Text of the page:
There’s a simple reason why classical music culture is dying. The culture behind it isn’t endemic to youth. Consider the ticket prices and the required formal attire. Right now, if I wanted to see the San Francisco Symphony perform Mozart’s C Minor Mass, I’d have to spend anywhere between $62 to $220 for my girlfriend and me to see it. Factor in dinner and parking and the tab (at midrange) comes out to about $200 for an entire evening (unless, of course, I can somehow score a laughable student discount, where I save a mere 50%, but only if I attend six shows). Plus, I’d have to dress up to look presentable (not that I mind doing this, but I really don’t like wearing neckties).
Conversely, I can go to Bottom of the Hill in a scruffy T-shirt and jeans and pay a whopping $24 to see three bands play. Plus, I can drink beer.
It’s really as simple as that. $200 is a lot of money to fork over. I can’t imagine how much a classical music junkie might pay. (Is it in the four digits?) Small wonder why upper middle-class people over the age of 50 are patronizing these shows. They have a little thing called expendable income. (Full confession: I’ve worked as an usher to see high-ticket theatre and symphonies because I didn’t have the dinero to spring for it. What does that say about putting the “class” into classical music?)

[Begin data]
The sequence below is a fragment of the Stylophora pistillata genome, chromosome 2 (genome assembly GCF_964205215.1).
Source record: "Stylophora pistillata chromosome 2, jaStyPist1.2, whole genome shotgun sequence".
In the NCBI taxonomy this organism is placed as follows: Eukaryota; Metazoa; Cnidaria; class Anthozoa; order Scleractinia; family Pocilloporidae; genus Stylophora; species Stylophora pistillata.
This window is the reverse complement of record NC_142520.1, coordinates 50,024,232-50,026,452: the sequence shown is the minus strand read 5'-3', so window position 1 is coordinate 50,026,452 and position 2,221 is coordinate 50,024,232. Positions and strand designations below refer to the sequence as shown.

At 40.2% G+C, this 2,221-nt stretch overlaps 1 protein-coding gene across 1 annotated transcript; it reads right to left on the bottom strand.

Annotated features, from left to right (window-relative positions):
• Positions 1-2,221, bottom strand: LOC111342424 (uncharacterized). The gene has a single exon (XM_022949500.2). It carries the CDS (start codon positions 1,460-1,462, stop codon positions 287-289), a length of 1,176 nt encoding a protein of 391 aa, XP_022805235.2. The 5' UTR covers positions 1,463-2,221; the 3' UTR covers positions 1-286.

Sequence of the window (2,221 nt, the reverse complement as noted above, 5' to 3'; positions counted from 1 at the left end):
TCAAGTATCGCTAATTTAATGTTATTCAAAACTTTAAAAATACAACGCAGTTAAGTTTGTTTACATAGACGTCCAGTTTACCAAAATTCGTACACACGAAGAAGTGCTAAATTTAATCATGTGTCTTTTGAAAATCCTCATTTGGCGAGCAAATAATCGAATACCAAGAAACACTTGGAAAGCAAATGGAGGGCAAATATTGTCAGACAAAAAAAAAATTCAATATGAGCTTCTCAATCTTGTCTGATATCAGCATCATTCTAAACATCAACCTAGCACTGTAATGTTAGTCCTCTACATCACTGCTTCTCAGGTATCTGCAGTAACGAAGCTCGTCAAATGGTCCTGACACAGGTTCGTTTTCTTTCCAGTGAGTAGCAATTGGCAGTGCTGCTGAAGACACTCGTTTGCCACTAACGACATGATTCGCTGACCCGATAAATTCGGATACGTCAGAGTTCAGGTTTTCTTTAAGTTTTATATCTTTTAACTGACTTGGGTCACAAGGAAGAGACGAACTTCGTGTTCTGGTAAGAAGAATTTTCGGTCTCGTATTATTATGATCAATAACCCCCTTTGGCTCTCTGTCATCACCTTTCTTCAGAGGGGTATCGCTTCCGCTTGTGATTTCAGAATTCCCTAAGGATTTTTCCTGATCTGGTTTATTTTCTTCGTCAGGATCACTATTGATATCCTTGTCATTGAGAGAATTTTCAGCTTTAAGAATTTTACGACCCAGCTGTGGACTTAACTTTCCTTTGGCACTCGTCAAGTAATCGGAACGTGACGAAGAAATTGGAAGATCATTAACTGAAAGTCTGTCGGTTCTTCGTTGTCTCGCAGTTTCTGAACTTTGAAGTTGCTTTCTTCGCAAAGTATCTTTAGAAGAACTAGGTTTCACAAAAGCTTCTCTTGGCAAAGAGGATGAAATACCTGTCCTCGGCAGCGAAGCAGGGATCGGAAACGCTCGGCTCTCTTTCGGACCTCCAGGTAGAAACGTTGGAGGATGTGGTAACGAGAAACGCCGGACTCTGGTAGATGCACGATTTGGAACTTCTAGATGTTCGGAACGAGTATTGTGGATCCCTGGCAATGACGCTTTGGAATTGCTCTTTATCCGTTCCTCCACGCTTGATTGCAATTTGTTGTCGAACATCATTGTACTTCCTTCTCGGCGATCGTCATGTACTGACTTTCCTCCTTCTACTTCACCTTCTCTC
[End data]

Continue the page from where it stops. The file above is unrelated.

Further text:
If symphonies want to survive, then they need to eject the decorum associated with attending classical music concerts and decrease their ticket prices. If my peregrinations to the free (and crowded) Stern Grove summer concerts are any indication, people are still interested in listening to live classical music. In fact, you’re likely to find younger people there because they can come in early, have themselves a little picnic (without dressing up), and not fork over an astronomical sum of money to hear a symphony play. They get to experience a concert in a comfortable and affordable setting. It’s one of the best deals in San Francisco.
So why don’t symphonies offer a few dress-down concerts at reduced prices? Or is this too lowbrow for them to handle?
[RELATED: In addition to Greg Sandow’s blog (where all this originated from), you can check out this article, which applies Beckerian theory to symphony concert demand in an attempt to isolate the problem (although it concludes that income has no direct bearing upon supply and demand, it doesn’t penetrate into the cultural trappings I suggest above). There’s also this 1923 Time article, which reports that then New York Philharmonic chairman Clarence Mackay concluded that symphonies could not profit even with full attendance at all concerts. And this 2005 study from Leo J. Shapiro and Associates draws a few different conclusions than Sandow: 40% of the adult audience is under the age of 45, but it does acknowledge the median age at 49. Further, median income of concertgoers is (no surprise) $65,000, with the opera-going median at $113,000. And 51% of classical music goers also attend pop concerts. But there is this striking conclusion: “A deterrent to the continuity of the audience for classical music performance is the price of tickets.Ticket prices have generally outpaced inflation making the bite of attending classical music performances a bigger share of the family budget.”]